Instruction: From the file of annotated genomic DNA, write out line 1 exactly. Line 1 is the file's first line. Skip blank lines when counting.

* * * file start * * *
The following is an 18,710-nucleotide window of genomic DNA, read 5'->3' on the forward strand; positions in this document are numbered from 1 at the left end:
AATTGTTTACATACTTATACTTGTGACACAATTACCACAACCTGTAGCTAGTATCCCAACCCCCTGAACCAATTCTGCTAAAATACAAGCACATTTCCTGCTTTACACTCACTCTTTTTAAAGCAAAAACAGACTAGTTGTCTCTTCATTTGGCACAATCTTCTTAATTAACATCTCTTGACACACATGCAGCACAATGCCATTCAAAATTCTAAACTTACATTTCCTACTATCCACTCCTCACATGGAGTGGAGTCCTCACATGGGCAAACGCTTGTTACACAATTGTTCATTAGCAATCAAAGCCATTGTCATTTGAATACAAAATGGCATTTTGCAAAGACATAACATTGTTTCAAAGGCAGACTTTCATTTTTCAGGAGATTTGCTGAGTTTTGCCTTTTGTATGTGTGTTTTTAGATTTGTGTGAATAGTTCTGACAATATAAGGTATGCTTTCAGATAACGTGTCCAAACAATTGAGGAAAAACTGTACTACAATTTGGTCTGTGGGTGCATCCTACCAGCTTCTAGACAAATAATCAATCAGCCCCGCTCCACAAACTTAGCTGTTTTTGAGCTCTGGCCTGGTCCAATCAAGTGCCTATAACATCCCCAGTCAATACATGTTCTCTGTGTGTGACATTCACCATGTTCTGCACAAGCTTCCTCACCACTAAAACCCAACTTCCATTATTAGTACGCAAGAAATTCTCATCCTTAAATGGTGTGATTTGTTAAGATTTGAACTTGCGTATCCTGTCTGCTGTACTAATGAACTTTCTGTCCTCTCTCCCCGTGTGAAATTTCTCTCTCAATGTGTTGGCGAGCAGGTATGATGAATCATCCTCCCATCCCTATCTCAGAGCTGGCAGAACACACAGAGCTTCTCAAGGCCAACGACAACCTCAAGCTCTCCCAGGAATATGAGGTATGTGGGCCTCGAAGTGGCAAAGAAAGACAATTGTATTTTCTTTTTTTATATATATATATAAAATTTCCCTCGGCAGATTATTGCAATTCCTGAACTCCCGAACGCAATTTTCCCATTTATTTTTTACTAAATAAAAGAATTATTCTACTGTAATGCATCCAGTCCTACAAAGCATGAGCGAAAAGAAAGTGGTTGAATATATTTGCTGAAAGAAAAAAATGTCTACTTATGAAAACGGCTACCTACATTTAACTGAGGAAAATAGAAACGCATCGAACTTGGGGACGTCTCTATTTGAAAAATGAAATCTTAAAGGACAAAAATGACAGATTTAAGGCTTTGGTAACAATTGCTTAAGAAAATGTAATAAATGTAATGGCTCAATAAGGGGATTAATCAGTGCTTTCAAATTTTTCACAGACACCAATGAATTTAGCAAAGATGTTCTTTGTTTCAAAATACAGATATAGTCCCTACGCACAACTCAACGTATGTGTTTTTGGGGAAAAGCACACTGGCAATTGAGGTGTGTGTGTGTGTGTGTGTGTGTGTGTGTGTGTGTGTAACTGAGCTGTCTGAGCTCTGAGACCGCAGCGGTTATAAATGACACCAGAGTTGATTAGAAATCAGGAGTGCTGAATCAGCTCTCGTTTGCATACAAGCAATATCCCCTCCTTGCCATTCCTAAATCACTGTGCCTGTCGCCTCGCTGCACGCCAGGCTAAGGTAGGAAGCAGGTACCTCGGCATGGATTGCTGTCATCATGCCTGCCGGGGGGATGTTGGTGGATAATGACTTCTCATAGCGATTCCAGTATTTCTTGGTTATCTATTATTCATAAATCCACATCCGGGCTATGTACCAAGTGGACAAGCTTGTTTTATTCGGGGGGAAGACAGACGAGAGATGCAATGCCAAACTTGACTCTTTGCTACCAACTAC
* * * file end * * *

The following is an 18,710-nucleotide window of genomic DNA, read 5'->3' on the forward strand; positions in this document are numbered from 1 at the left end: